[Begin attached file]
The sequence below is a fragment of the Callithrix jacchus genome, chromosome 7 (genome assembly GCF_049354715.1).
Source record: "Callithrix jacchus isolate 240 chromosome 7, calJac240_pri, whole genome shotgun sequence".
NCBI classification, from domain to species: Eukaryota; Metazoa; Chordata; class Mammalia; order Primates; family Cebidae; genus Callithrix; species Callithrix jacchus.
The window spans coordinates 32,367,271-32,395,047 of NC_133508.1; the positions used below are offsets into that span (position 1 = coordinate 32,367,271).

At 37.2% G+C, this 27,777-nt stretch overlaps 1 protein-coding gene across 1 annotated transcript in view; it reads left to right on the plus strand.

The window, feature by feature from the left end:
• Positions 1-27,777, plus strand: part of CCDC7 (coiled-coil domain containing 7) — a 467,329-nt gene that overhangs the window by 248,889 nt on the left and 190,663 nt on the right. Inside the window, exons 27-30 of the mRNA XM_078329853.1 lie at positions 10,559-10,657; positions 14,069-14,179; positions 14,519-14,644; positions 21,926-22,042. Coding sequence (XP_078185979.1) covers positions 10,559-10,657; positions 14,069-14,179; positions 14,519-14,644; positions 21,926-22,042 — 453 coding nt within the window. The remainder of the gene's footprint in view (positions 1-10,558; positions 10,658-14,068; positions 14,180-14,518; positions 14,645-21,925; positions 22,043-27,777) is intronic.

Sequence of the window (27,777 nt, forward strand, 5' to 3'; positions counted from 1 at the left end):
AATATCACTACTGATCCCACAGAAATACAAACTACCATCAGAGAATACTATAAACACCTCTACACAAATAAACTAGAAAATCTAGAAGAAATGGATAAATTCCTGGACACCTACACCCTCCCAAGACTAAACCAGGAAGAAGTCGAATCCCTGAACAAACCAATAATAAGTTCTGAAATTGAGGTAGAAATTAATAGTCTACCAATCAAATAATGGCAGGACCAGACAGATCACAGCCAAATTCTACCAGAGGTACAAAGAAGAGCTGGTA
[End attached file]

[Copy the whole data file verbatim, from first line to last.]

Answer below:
The sequence below is a fragment of the Callithrix jacchus genome, chromosome 7 (genome assembly GCF_049354715.1).
Source record: "Callithrix jacchus isolate 240 chromosome 7, calJac240_pri, whole genome shotgun sequence".
NCBI classification, from domain to species: Eukaryota; Metazoa; Chordata; class Mammalia; order Primates; family Cebidae; genus Callithrix; species Callithrix jacchus.
The window spans coordinates 32,367,271-32,395,047 of NC_133508.1; the positions used below are offsets into that span (position 1 = coordinate 32,367,271).

At 37.2% G+C, this 27,777-nt stretch overlaps 1 protein-coding gene across 1 annotated transcript in view; it reads left to right on the plus strand.

The window, feature by feature from the left end:
• Positions 1-27,777, plus strand: part of CCDC7 (coiled-coil domain containing 7) — a 467,329-nt gene that overhangs the window by 248,889 nt on the left and 190,663 nt on the right. Inside the window, exons 27-30 of the mRNA XM_078329853.1 lie at positions 10,559-10,657; positions 14,069-14,179; positions 14,519-14,644; positions 21,926-22,042. Coding sequence (XP_078185979.1) covers positions 10,559-10,657; positions 14,069-14,179; positions 14,519-14,644; positions 21,926-22,042 — 453 coding nt within the window. The remainder of the gene's footprint in view (positions 1-10,558; positions 10,658-14,068; positions 14,180-14,518; positions 14,645-21,925; positions 22,043-27,777) is intronic.

Sequence of the window (27,777 nt, forward strand, 5' to 3'; positions counted from 1 at the left end):
AATATCACTACTGATCCCACAGAAATACAAACTACCATCAGAGAATACTATAAACACCTCTACACAAATAAACTAGAAAATCTAGAAGAAATGGATAAATTCCTGGACACCTACACCCTCCCAAGACTAAACCAGGAAGAAGTCGAATCCCTGAACAAACCAATAATAAGTTCTGAAATTGAGGTAGAAATTAATAGTCTACCAATCAAATAATGGCAGGACCAGACAGATCACAGCCAAATTCTACCAGAGGTACAAAGAAGAGCTGGTA